Is “Admit” the Wrong Word in Coming Out Stories?

Blogger David Badash at the New Civil Rights Movement is going after CNN for using the term “admit” in describing the way international rugby star Gareth Thomas announced that he was gay.

Here’s how CNN said it, in a story headlined “Thomas relief after admitting he is gay,

“Every gay man will tell you that ‘coming out’ is like a weight lifted from your shoulders and beng able to walk down the street knowing that there is nothing for me to hide has been a liberating experience, ” admitted Thomas.

Badash argues that people “‘admit’ to things we’ve done wrong” and therefore journalists should not use the term “admit” when describing someone’s coming-out process. He continues:

We “come out,” we “acknowledge we’re gay,” we can even “reveal” we’re gay. But “admit?” Why would you “admit” to something that isn’t wrong?

Words matter.

It’s time for the media, especially the MSM, to get it straight: “admitting” you’re gay is like “admitting” you’re human.

Got it?

But is he right? NLGJA’s stylebook doesn’t offer much help on terminology like this. Phrases like “admit” when quoting someone are always perilous, because they do imply a level of intention.  They give a flavor to how the quote was given.  “Admitted” sounds different from “acknowledged,” as Badash argues (notice, “argues” implies something different from “say” or “suggests”).

So, what is right in this situation?  First, the story is essentially a listing of quotes from a video interview done for ITN, a video content provider in the UK. Given some Britishisms, my guess is the story was also written in the UK.

So did Thomas “admit” he was gay?  I never hear that term in the video interview. He sounds contrite for having been closeted for awhile–he was married to a woman when he started to come out–but I’m not sure he’s “admitting” anything.  Or is he?  Is that the proper context for the quotations?

I can see times where someone would “admit” they were gay, especially when there has been a level of public deception.  But does that apply to Thomas?  Should the word “admit” even be used when discussing someone’s coming out experience?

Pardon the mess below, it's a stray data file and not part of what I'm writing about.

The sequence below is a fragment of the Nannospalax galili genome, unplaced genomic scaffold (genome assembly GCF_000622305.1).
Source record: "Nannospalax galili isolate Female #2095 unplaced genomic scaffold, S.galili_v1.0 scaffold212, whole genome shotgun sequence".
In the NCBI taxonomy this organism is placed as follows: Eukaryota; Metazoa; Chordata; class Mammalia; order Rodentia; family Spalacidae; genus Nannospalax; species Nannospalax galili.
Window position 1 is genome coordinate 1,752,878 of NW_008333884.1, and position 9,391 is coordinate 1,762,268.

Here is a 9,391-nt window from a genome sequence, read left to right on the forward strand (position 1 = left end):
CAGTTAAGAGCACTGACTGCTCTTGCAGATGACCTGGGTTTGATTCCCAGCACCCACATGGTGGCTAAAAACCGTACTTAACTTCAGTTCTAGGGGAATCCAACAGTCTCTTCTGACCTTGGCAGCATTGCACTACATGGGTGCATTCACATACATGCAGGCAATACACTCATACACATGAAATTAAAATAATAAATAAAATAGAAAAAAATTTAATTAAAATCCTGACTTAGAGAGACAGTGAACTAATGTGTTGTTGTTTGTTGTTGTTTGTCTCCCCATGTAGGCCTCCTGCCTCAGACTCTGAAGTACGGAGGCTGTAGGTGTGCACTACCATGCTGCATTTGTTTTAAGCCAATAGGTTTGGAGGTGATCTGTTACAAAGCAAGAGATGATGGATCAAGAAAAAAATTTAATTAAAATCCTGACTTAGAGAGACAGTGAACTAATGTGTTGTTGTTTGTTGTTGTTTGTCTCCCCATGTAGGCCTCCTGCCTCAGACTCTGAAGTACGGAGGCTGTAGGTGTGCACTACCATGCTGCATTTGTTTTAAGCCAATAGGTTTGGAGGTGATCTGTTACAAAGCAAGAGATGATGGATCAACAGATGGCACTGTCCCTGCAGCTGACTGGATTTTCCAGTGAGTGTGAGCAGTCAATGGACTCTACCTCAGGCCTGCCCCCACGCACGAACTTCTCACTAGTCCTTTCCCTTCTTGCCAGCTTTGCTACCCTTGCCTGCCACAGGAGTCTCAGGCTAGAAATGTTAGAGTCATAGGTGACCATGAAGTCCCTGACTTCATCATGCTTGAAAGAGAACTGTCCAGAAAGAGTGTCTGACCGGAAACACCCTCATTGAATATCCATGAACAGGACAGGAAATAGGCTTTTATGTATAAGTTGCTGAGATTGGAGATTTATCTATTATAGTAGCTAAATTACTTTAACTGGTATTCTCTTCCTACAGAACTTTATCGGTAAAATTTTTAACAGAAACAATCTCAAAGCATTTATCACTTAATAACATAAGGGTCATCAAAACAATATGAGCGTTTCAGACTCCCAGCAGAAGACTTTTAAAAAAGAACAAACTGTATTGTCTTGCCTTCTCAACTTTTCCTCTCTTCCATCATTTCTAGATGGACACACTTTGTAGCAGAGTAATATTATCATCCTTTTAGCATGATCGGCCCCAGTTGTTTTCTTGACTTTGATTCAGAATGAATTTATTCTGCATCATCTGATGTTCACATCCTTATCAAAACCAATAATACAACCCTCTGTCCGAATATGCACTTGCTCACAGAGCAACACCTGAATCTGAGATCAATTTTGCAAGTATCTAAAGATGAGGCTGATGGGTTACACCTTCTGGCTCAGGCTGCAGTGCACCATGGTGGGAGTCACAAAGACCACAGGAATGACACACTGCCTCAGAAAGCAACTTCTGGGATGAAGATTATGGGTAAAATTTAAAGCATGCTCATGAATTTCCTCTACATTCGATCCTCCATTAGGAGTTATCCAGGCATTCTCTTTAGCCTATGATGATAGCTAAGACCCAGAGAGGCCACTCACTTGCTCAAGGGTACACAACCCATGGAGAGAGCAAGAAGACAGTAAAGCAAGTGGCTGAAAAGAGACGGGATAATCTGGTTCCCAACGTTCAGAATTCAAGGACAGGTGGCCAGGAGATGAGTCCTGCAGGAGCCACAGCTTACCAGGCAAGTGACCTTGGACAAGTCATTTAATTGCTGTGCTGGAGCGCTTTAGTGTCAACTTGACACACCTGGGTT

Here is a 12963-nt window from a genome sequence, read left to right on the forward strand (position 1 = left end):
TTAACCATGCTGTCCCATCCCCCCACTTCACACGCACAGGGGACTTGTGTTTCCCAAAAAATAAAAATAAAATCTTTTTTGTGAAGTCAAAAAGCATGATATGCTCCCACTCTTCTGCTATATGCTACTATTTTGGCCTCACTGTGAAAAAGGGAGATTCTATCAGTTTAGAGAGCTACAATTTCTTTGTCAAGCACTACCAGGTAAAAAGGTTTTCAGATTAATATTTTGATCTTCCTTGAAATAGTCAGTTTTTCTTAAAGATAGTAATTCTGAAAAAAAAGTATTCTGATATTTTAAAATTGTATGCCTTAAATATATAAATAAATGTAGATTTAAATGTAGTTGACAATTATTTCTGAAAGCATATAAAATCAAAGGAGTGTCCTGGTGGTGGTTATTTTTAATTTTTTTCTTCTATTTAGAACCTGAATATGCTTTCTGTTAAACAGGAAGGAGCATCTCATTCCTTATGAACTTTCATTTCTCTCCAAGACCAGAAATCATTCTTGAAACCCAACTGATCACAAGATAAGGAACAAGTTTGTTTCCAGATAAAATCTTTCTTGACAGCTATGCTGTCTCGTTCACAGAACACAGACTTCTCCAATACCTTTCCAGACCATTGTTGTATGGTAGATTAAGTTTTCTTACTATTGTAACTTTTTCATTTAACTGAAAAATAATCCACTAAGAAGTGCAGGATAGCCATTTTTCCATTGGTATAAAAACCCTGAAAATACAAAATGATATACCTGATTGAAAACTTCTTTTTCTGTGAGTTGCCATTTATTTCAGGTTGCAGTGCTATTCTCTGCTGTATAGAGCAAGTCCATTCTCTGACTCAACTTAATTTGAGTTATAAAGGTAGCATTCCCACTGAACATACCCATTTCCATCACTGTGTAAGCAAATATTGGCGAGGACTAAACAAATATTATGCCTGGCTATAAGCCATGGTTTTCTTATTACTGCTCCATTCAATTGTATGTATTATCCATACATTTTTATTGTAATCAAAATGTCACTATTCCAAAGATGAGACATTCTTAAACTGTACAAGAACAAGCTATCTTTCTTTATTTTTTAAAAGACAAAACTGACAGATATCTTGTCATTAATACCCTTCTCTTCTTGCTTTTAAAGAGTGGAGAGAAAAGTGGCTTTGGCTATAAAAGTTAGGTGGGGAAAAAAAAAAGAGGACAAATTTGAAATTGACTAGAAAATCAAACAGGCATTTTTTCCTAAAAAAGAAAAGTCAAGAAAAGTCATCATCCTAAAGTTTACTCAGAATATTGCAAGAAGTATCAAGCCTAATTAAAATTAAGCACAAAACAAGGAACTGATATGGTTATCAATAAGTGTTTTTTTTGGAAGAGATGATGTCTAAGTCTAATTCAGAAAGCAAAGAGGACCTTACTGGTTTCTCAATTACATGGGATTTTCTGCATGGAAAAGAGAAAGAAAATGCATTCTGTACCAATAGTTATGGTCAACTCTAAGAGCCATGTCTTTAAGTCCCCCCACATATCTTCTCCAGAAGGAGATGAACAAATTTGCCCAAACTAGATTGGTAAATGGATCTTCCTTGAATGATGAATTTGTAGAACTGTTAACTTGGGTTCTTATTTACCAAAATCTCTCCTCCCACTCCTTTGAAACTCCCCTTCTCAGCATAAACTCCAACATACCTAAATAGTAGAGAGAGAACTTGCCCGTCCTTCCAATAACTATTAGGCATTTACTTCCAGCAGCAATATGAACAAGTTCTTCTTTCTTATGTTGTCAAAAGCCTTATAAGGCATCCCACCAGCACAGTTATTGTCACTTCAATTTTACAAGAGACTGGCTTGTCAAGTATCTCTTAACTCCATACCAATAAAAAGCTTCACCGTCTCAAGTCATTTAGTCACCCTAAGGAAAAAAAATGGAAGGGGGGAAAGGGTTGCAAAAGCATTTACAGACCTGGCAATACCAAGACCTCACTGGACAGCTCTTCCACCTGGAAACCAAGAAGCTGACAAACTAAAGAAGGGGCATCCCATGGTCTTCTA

2 Responses

  1. I’m with Badash: I’d use “acknowledged” or “confirmed” or “said” — or otherwise write around it, at least for the fact of a person’s sexual orientation itself.

    Bottom line: “Admit,” to most of us, implies that you’re copping to something regrettable. When people come out, they’re “acknowledging” a truth.

    Now, confronting that truth may have been difficult for them — and they may even need to “admit,” in the process of coming out, that they’ve deceived a straight partner on their way to self-awareness. But “admit” is the wrong word for the thing itself.

    *Unless.* Unless, *perhaps,* the person coming out has made a specific and public effort to portray himself or herself as straight. The original Gareth Thomas coming-out story [] uses the word to suggest exactly that, it seems to me:

    As a young man he bonded with rugby mates in the pub over tales of sexual conquests, and flirted with pretty girls eager to bag a sporting hero. … And if anyone dared to suggest he was anything other than 100 per cent straight, Gareth ‘Alfie’ Thomas was prepared to make them see the error of their ways. With his fists, if necessary. But, as he admits in the Daily Mail today, it was all a pretence, a fragile artifice.

    Which isn’t to say the Mail was out to hatchet Thomas; I thought it was actually a pretty sensitive story. The writer made it clear that Thomas’ wife had been devastated, and that Thomas was carrying a lot of guilt over having deceived her. But the piece was largely a Thomas profile, and the writer and editors didn’t go to the usual suspects for a “Shame-on-him-gay-is-bad” quote.

    And maybe I should qualify that earlier “unless.” Maybe it should be “specific, public and transparently cynical effort” to play it straight.

    By which I guess I mean that context, as always, is everything.

  2. This issue has just come up again, this time in connection with Vaughn Walker, one of the Prop 8 judges:

    It would be really swell if the styleguide could be updated to supply some guidance on this question.

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